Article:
News Leader (New Jersey)
November 8, 2011
by Dennis T. Avery
Time magazine (Oct. 24 edition) contains a handsome full-page photo of Joel Salatin. I certainly give Joel credit for building a successful farming career. Additionally, it is exciting to have a local farmer given a national spotlight.
However, the hundreds of conventional Valley farmers are the ones who will help us double world food production over the next 50 years to feed an expected 8 billion more-affluent world population
Time compliments Salatin's "hard-core localization" — but none of us buys the majority of our calories from our pleasant-but-small farmers' markets. In farming, as in life, "No man is an island unto himself. We are all part of the main." We need the oranges from Florida, the winter vegetables from California, and corn from Iowa. In turn, our beef, chickens and eggs are needed beyond Augusta County.
Far worse, Time thinks it's wonderful that he uses no industrial fertilizer. Valley farmers have never been heavy users of fertilizer. In the frontier days, however, they just "wore out" their farms and then went West to farm equally badly out there. That eventually brought us the Dust Bowl; in 50 years we farmed out the soil nitrogen that it had taken the bison and antelope centuries to build up. At least 60 percent of today's humans depend on industrial nitrogen fertilizer to stay alive.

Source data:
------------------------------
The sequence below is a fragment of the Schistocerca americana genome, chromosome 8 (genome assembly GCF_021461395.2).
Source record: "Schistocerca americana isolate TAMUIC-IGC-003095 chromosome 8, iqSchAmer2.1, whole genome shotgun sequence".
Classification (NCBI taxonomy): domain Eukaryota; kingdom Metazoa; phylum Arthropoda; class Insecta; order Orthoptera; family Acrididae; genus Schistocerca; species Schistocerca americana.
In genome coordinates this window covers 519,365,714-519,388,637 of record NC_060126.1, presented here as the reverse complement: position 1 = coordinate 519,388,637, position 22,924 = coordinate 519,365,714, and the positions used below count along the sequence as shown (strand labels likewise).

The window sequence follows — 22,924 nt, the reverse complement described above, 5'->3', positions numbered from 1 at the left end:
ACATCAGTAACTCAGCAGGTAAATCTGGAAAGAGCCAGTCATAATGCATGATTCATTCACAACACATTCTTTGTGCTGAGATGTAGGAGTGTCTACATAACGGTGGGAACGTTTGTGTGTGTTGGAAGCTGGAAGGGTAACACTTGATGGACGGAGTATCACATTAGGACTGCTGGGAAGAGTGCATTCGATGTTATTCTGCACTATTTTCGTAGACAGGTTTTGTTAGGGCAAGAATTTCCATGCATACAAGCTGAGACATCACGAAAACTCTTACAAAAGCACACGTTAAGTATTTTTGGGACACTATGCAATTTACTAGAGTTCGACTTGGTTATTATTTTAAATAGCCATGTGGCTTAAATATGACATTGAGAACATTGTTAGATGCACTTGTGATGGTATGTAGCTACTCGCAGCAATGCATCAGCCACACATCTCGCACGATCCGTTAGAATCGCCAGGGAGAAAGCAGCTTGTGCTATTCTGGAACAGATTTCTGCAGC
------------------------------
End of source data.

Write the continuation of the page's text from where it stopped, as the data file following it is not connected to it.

Equally important, without the nitrogen fertilizer, Stanford University says, we'd already have had to plow down another 6.6 million square miles of wildlife habitat to feed today's population. That's almost equal to the land area of South America.
For the future, doubling food production by using the poor-quality land that's still wildlife habitat would leave precious little room for wild species or the trees that provide them shelter and food.
Our choice today is low-yield farming and no wildlife or wildlands; or, finding ways to raise food yields per acre on already cultivated land still further. Science, anyone?
Dennis T. Avery is based in Churchville, VA, and is director of the Hudson Institute's Center for Global Food Issues.
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